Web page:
Visitors curiously inspected the traditional house. The floor was made of a mixture of clay and rice husks, while the lower part of the outer wall was covered with dried cow dung. The upper part was constructed of plaited bamboo sheets topped with a dried grass roof.
Most of the houses in Sade, a four-hectare village inhabited by the indigenous Sasak people in Central Lombok, share similar features. The village has a population of around 700 people, mostly working as farmers and weavers.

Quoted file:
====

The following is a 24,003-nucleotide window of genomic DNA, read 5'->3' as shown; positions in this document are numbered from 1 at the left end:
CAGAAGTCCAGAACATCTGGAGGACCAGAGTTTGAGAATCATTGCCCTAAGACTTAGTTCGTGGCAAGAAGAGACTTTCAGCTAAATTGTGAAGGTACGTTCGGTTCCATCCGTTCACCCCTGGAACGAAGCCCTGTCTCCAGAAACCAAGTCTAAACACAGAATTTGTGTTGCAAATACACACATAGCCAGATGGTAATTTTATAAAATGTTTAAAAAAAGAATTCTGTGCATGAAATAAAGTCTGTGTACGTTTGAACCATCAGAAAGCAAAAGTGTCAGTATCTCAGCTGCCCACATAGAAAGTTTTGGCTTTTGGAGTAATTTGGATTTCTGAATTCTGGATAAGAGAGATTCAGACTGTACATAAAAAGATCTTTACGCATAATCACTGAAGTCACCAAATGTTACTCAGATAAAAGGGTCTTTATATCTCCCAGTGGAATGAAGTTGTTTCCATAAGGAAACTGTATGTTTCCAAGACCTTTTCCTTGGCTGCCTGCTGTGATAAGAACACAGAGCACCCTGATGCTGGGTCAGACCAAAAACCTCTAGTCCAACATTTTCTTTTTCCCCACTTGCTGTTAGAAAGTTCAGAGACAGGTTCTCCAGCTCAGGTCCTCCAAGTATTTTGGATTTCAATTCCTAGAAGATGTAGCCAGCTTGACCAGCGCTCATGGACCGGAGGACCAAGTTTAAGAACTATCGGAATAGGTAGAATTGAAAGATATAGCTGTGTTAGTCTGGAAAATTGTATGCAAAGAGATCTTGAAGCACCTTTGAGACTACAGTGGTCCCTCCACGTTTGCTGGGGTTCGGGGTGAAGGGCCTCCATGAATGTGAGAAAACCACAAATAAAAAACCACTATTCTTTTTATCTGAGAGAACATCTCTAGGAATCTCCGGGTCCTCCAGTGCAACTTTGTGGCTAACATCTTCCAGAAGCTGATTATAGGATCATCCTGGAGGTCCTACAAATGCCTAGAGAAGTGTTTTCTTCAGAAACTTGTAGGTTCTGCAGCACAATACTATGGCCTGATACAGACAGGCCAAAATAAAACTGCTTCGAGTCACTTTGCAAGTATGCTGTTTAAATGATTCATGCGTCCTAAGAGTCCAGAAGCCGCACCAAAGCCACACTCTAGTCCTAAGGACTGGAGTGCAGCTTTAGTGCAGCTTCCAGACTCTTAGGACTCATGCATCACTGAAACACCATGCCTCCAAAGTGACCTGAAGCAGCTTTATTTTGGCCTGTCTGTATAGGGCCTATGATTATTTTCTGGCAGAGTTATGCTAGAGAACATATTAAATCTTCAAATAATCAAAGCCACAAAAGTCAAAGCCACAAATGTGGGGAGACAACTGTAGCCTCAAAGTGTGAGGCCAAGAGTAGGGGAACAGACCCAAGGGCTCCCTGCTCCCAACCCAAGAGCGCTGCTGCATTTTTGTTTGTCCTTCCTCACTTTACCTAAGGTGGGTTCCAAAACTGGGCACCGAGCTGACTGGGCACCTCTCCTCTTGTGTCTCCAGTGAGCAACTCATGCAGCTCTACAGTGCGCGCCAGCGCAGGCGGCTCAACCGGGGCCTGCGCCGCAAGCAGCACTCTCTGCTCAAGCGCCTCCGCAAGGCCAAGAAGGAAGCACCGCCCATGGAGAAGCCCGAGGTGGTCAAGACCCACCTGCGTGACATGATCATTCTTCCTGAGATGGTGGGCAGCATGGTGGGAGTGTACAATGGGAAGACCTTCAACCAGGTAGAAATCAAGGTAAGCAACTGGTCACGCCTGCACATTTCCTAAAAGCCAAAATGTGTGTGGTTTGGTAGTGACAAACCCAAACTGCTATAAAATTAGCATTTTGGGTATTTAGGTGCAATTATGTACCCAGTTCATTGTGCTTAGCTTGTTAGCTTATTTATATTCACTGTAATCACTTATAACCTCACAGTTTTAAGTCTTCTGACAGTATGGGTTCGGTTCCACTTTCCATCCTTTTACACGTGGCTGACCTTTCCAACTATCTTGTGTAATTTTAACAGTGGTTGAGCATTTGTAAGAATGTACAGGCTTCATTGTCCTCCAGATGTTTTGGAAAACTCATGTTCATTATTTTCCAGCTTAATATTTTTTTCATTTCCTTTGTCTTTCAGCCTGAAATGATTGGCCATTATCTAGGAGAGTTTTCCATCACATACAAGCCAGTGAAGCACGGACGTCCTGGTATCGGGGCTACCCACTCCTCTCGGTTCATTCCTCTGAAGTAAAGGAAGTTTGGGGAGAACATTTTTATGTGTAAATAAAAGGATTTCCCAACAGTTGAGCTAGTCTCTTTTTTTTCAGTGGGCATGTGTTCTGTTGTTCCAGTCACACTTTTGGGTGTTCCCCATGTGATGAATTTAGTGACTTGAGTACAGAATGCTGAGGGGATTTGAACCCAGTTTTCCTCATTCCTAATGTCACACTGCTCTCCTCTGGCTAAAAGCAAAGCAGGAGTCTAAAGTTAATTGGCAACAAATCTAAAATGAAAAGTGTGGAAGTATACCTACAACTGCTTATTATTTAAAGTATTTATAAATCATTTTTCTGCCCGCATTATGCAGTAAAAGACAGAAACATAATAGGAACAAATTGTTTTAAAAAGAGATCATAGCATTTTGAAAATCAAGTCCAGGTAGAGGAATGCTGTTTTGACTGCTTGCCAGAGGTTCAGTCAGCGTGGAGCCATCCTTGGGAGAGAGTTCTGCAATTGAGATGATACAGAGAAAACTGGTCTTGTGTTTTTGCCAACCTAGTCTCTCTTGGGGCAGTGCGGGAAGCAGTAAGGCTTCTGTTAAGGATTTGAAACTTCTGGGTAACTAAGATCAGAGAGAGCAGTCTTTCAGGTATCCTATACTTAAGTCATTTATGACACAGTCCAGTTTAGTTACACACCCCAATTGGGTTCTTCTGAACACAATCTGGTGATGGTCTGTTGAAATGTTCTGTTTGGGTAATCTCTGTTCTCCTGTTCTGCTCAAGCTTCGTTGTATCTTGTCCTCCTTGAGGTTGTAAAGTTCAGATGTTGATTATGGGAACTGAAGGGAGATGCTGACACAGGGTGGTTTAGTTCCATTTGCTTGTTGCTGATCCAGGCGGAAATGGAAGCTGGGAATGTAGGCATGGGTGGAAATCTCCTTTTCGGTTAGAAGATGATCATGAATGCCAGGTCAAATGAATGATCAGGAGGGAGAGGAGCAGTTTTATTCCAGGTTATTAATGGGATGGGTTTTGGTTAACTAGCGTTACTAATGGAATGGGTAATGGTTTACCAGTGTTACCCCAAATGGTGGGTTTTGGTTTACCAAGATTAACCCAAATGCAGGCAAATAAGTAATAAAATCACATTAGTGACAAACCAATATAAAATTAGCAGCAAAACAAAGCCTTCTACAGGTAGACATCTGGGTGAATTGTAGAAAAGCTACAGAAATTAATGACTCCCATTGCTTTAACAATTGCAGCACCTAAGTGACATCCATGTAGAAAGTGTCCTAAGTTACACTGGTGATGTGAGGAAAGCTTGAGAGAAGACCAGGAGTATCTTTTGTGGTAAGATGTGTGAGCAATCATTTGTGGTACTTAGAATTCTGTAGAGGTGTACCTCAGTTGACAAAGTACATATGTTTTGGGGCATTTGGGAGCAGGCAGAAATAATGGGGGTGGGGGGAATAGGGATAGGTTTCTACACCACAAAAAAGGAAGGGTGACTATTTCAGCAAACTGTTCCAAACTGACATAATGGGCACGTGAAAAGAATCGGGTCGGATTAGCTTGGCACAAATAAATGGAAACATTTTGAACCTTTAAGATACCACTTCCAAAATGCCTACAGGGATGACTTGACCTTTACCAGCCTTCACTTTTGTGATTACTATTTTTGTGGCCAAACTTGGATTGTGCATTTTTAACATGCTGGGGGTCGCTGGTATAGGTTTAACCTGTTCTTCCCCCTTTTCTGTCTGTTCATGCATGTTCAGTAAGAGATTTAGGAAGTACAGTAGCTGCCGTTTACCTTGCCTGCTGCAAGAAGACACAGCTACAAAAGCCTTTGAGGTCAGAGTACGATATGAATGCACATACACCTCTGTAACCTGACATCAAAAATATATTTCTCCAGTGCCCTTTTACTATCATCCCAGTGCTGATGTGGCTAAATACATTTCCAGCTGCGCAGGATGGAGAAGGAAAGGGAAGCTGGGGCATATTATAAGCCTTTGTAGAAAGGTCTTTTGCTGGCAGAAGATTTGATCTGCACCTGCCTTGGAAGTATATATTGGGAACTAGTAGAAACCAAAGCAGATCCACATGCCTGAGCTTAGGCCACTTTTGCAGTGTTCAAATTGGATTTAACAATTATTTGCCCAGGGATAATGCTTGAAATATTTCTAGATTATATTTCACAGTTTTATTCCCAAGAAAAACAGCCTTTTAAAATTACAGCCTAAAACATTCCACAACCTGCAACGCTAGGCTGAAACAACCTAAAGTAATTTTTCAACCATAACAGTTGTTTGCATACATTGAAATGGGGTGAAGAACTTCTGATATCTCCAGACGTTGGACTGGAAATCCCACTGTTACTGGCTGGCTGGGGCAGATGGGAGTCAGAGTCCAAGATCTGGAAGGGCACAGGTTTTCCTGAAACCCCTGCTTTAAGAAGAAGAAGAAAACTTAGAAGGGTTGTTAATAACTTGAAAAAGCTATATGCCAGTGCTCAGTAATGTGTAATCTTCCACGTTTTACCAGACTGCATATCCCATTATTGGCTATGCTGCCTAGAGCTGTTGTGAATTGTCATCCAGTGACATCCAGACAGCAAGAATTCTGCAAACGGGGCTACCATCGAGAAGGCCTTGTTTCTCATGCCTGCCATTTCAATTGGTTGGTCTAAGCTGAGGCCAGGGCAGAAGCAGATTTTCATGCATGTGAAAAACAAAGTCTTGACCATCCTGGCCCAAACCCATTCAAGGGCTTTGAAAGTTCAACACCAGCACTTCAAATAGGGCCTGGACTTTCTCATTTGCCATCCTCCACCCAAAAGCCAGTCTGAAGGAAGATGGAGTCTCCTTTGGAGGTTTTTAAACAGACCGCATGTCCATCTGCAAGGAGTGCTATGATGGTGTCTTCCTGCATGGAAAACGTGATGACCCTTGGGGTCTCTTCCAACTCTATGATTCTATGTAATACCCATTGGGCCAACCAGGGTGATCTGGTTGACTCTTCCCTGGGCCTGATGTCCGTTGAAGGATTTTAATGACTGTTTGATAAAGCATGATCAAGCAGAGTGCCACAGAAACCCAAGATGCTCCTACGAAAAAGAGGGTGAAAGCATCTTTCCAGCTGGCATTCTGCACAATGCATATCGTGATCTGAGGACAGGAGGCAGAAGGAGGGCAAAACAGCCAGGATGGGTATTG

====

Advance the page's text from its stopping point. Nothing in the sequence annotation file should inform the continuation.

In recent years, Sade has grown into a popular tourist destination as a growing number of visitors wish to see first-hand the unique culture of the people who adhere to Wektu Telu, a syncretic form of Islam, Hinduism and animism.
The steady stream of visitors, which can amount to hundreds of people per day, has opened up a new job opportunity for local people. Now, some of them have...